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Legal technology has reached a tipping point within specialized law.
For a long time, technology exacerbated the gap between large law firms and their smaller counterparts. Advanced technology came with high price tags. That expense provided well-heeled clients and law firms (typically, the larger ones) access to tools that smaller clients and firms could not afford. This was a pattern that repeated itself over time. The introduction of copying machines, mainframe computers and personal computers—each of these advances advantaged large firms over smaller ones, at least for a time. And to some extent, the pattern continues today. The International Legal Technology Association’s 2017 Technology Survey revealed that firms with more than 700 attorneys are much more likely to own blade servers (83 percent) than firms with fewer than 50 attorneys (22 percent).
But now, something different is happening with legal technology. Rather than widening the gulf between large practices and small practices, it is narrowing it. Instead of acting as a force separating law firms into haves and have nots, it is having a democratizing effect.
This is happening for many reasons, including increased pricing pressure on law firms since the Great Recession, which has driven considerable investment in legal tech. But one major cause is this: technology is making a wide array of law firm operations more affordable than they used to be. Cloud-based document management systems, for instance, are cheaper than maintaining physical storage. Even the considerable expense of owning or renting office space is no longer necessary, thanks to the many ways that technology makes it possible to work remotely. According to the latest ABA Legal Technology Survey Report, an annual survey of some 70,000 practitioners, even among lawyers with physical offices, more than three-quarters of them regularly work from home.
As small and midsize firms leverage these cost-cutting tools, they are able to compete on equal footing with larger firms. That is the story of small law firms and technology over the last decade writ large. But the use of technology continues to evolve, and as we look closer we can spot additional trends that are relevant to nearly all small law firms. Here are three that are especially noteworthy:
For the first time ever, more than half of practitioners report that they have access to practice management software. If the availability of this software is the good news, the bad news is this: many fewer lawyers actually use it. In fact, the percent of attorneys who put their practice management software to use is a mere 34 percent.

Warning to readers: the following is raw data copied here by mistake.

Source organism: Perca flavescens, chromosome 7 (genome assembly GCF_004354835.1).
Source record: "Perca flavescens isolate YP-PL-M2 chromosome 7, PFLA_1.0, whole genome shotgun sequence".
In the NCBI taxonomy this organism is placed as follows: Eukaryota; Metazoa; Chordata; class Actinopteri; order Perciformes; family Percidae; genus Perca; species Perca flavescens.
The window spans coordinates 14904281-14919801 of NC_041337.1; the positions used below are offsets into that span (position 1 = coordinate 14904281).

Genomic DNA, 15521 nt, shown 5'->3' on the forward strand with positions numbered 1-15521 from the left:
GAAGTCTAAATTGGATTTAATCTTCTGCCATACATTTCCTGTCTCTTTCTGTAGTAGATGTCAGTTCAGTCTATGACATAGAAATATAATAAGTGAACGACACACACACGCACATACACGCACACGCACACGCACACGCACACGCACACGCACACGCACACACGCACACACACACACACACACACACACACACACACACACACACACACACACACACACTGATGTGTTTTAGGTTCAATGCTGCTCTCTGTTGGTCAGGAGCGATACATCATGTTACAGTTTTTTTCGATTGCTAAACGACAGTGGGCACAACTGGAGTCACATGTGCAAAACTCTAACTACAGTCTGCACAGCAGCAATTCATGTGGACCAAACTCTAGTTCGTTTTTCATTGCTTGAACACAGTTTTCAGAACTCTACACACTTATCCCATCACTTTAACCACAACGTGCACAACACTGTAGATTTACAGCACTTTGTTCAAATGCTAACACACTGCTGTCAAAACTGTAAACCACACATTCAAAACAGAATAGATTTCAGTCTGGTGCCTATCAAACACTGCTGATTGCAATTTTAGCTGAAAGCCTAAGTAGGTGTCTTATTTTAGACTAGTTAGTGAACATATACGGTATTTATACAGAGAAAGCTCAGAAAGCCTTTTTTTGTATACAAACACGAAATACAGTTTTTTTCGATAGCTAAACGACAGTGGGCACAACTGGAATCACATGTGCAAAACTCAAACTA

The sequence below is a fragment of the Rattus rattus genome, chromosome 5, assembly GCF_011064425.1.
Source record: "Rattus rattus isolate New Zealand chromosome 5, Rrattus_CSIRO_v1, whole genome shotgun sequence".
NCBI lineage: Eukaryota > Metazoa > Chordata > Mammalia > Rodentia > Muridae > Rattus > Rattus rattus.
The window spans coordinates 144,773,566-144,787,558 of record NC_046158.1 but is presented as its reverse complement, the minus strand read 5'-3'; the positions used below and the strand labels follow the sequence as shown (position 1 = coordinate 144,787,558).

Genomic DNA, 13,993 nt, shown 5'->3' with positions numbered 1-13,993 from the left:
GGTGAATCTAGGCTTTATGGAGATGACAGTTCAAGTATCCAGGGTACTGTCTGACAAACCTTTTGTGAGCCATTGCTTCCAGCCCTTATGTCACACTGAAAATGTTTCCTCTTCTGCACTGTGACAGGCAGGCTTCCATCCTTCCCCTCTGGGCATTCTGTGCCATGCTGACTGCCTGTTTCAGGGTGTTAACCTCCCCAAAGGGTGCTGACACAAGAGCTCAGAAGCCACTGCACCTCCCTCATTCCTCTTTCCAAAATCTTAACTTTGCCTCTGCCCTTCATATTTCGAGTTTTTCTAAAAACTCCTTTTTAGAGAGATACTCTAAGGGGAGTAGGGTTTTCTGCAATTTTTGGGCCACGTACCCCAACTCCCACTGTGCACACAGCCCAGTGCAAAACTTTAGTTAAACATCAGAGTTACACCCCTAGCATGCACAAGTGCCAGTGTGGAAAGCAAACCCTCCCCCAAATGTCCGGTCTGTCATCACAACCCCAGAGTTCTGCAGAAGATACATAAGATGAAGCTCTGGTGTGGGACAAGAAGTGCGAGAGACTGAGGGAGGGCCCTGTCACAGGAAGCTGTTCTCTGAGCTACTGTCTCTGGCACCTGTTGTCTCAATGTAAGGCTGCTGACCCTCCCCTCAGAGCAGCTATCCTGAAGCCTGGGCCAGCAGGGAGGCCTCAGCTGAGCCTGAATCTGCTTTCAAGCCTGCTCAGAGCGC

Breaking things down further, it appears that midsize firms use practice management software to a greater extent than their larger peers. Firms with between two and nine attorneys used practice management software at a higher rate (45 percent) than any other grouping. Firms with 10 to 49 attorneys (34 percent) and 50 to 100 attorneys (41 percent) also used practice management software relatively heavily. Meanwhile, a mere 19 percent of firms with between 100 to 500 attorneys reported using practice management software.
Law firms have been slow to make the transition to cloud services due to security concerns. But, we have reached a tipping point. For the first time, the latest ABA survey puts the number of lawyers using cloud-based services at more than 50 percent. It’s a slim majority at 52 percent, but a dramatic increase from the ABA’s 2015 survey, when little more than 30 percent of respondents reported using cloud-based services.
Small firms are leading this trend. In another annual survey—the 2016 ILTA/Inside Legal Technology Purchasing Survey—small firms were the most aggressive in expressing their intent to move to cloud-based systems. They appear to be following through on that promise. While we know from the ABA that 52 percent of all lawyers are accessing the cloud, the usage rate at small firms reached even higher, hitting 56 percent last year. That’s up a full 10 percentage points from 2016 and puts a growing majority of small-firm attorneys on board with the cloud-computing trend.
There’s so much talk about artificial intelligence and machine learning that it can be almost deafening. But when it’s time to stop theorizing about the profession and actually practice law, things quiet down considerably. In the 2017 ILTA survey, almost nine out of 10 respondents said that they are not using machine learning-based tools. That’s an amazing statistic—one that should perhaps be taken with a grain of salt, given that people have different understandings of the term “machine learning.” But when 89 percent of the tech-savvy ILTA crowd acknowledges that machine learning has not worked its way into their practices, it tells you something.
This is not to say that small firms should not investigate machine learning tools. It does indicate, however, that those who adopt them today are early experimenters. And if machine learning is going to take over the legal profession, we’ve got a few years left before that happens. In other words, it feels like it has arrived, but it may be some time before we truly understand and realize the full impact machine learning will have on the practice of law.
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